Home Student Life Happy National Pet Month! Famous Art Pets in History

Happy National Pet Month! Famous Art Pets in History

by Academy Contributor

Every artist needs a muse, and some of them are furrier than others.

Students of art history are often amused by how many creative people loved their pets enough to feature them in their artwork. Although not all of them made it to the canvas, for certain, they stayed close by their loving humans, keeping them company, and providing inspiration.

This National Pet Month, we shine a light on some of the most adorable partnerships between artist and pets.

Henry Mattise 

One of the more inspiring painters of the 19th and 20th century was French painter Henry Matisse. The master of the Fauvism style felt like cats were especially creative, and had several that showed up in his colorful works or photo portraits. Later in life, he claimed that three of his favorite kitties over the years were Coussi, Minouche, and a black cat named La Puce (the flea). Mattise also was a fan of the color and sounds of doves, and so had six of his own.

Pablo Picasso  

One of the world’s most well-known artists was Pablo Picasso who brought so much color and creativity into his creations. Though many art school biographies focus on his artistic accomplishments and his observations about a changing world, they don’t always include details about his puppy love. For instance, one that showed in some photos was a Dalmatian named Perro, the Spanish word for dog.  Another favorite was a dachshund named Lumpy.

Normal Rockwell 

Norman Rockwell has found a place in art history because of a variety of nostalgic paintings. Some were often used as covers of The Saturday Evening Post. In his ‘slice of time’ paintings, several dogs were present, from a little boy fishing with a pup to grown-ups enjoying the moment with Fido around. One pet he described earlier in life was Raleigh, who was portrayed in at least one painting with a collar with a R on it. Another favorite pooch was Pitter.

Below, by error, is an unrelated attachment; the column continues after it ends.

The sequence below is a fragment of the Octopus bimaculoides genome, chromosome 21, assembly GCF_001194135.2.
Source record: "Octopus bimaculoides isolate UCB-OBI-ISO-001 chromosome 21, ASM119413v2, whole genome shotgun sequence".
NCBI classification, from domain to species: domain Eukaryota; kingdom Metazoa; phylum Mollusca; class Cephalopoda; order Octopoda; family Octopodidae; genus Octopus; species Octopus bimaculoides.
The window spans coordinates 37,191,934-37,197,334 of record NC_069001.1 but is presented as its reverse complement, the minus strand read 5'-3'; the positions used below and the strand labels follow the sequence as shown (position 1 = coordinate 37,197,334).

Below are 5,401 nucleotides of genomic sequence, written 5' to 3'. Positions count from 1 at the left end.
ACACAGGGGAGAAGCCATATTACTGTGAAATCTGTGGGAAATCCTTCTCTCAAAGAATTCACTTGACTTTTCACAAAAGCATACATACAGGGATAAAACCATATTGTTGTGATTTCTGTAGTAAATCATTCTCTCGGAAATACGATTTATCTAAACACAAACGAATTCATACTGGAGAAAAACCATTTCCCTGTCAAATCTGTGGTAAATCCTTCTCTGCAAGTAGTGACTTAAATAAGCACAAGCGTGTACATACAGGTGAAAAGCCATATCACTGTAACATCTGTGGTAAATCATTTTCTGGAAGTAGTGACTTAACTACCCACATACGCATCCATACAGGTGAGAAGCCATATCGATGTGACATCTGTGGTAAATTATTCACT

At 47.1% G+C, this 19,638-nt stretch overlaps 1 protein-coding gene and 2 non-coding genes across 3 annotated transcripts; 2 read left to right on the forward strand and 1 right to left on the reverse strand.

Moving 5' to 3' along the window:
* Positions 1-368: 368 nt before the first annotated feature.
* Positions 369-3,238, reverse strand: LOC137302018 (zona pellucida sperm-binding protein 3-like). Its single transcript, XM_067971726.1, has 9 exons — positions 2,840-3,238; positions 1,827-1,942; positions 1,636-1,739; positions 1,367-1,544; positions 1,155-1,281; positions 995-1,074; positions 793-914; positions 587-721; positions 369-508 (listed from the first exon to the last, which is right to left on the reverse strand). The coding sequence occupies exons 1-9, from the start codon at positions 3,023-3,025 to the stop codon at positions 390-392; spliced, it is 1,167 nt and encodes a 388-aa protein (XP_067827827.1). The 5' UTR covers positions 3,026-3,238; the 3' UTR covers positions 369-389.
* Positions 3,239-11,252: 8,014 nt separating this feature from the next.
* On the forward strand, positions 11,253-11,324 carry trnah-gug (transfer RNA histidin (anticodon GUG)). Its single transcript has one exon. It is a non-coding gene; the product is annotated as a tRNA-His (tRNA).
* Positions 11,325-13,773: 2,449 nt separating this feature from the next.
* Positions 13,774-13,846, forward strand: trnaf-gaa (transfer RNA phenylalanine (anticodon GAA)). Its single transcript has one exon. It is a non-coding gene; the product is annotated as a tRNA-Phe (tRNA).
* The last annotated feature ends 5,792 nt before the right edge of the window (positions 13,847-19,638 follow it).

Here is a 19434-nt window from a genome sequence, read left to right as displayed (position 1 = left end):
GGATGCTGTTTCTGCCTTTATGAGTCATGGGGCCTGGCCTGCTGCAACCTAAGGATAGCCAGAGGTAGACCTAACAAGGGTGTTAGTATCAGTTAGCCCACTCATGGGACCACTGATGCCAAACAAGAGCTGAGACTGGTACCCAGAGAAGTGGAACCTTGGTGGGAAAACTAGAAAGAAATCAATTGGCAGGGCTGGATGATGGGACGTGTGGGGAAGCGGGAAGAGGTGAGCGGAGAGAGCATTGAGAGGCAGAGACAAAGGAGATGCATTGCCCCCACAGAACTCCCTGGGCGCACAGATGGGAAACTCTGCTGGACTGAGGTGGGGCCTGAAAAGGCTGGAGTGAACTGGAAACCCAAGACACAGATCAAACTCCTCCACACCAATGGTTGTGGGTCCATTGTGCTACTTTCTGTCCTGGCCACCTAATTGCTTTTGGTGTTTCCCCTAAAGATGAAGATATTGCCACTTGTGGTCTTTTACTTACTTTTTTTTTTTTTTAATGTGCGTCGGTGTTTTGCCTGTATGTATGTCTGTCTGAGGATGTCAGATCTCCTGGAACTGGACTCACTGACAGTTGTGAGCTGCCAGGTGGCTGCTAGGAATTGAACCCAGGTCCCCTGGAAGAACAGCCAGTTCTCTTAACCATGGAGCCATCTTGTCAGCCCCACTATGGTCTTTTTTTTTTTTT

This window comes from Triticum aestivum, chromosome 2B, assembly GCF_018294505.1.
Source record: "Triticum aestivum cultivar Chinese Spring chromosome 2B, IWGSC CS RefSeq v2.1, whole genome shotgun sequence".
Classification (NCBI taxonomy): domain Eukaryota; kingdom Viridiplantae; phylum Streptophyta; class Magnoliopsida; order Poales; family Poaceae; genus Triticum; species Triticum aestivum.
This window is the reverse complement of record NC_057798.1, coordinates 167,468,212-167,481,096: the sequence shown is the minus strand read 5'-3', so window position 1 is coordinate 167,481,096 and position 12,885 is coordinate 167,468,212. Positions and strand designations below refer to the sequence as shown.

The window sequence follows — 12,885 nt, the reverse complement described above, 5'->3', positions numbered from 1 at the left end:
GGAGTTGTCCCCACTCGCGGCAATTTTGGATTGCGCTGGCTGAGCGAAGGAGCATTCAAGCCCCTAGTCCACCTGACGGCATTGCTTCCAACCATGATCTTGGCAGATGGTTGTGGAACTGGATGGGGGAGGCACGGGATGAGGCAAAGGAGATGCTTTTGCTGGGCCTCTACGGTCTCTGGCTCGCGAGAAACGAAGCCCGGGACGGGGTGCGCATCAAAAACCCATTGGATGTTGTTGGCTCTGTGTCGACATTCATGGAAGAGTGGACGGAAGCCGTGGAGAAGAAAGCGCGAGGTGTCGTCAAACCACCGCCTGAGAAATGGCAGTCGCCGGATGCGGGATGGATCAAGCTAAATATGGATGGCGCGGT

Frida Kahlo 

Mexican painter Friday Kahlo was known for vivid colors and introspective self-portraits. Her friends also knew her as someone who was enthusiastic about all types of animals, including some uncommon pets. For instance, she had at least three spider monkeys, including one she named Fulang Chang. She also had a fawn named Granzlo, an eagle named Gertrudis Caca Blanca, and a parrot named Bonito.

Edward Munch 

Those who know even the basics of art history can recognize The Scream, created by the noted Norwegian painter. Researchers recently presented the interesting theory that the subject is actually a dog, not a screaming human. Munch’s life had plenty of tragedy but biographers said he always had a soft spot for dogs in his life, especially terriers.

Andy Warhol

Andy Warhol created colorful canvases that were larger than life and set an artistic style that’s still being imitated and defined today. Although he talked big and painted big, he preferred smaller-sized dogs, such as his beloved Archie, a clever dachshund who accompanied him to many social events. One of his more notable paintings actually featured Maurice, a friend’s dachshund.

Georgia O’Keefe 

Though Georgia O’Keefe had a few dogs here and there, she later said she found true animal love when she was given a pair of Chow Chows, which she named Bo and Chia. Over the years, she has adopted other Chow Chows.

Emily Carr  

Canadian painter and writer Emily Carr was a longtime supporter of dogs, especially important ones from her life. She especially loved English sheepdogs and had several over the years. She briefly ran a kennel to help other dogs in need. One notable work was a collection of 12 images that were intended to be used in a calendar.

Salvador Dali

You wouldn’t expect a standard dog or cat from an unconventional artist like Salvador Dali. That’s why the art world wasn’t too taken aback when they learned that his favorite pet was an ocelot named Babou. He also had other wild cats over the years and some of them made it into his artwork, including The Great Cat painting.

To all pet lovers out there, we join you in celebrating your furry/scaly/feathery friends! May you spoil them with loving cuddles, snuggles, and a selfie or painting (or two) inspired or with them, perhaps.


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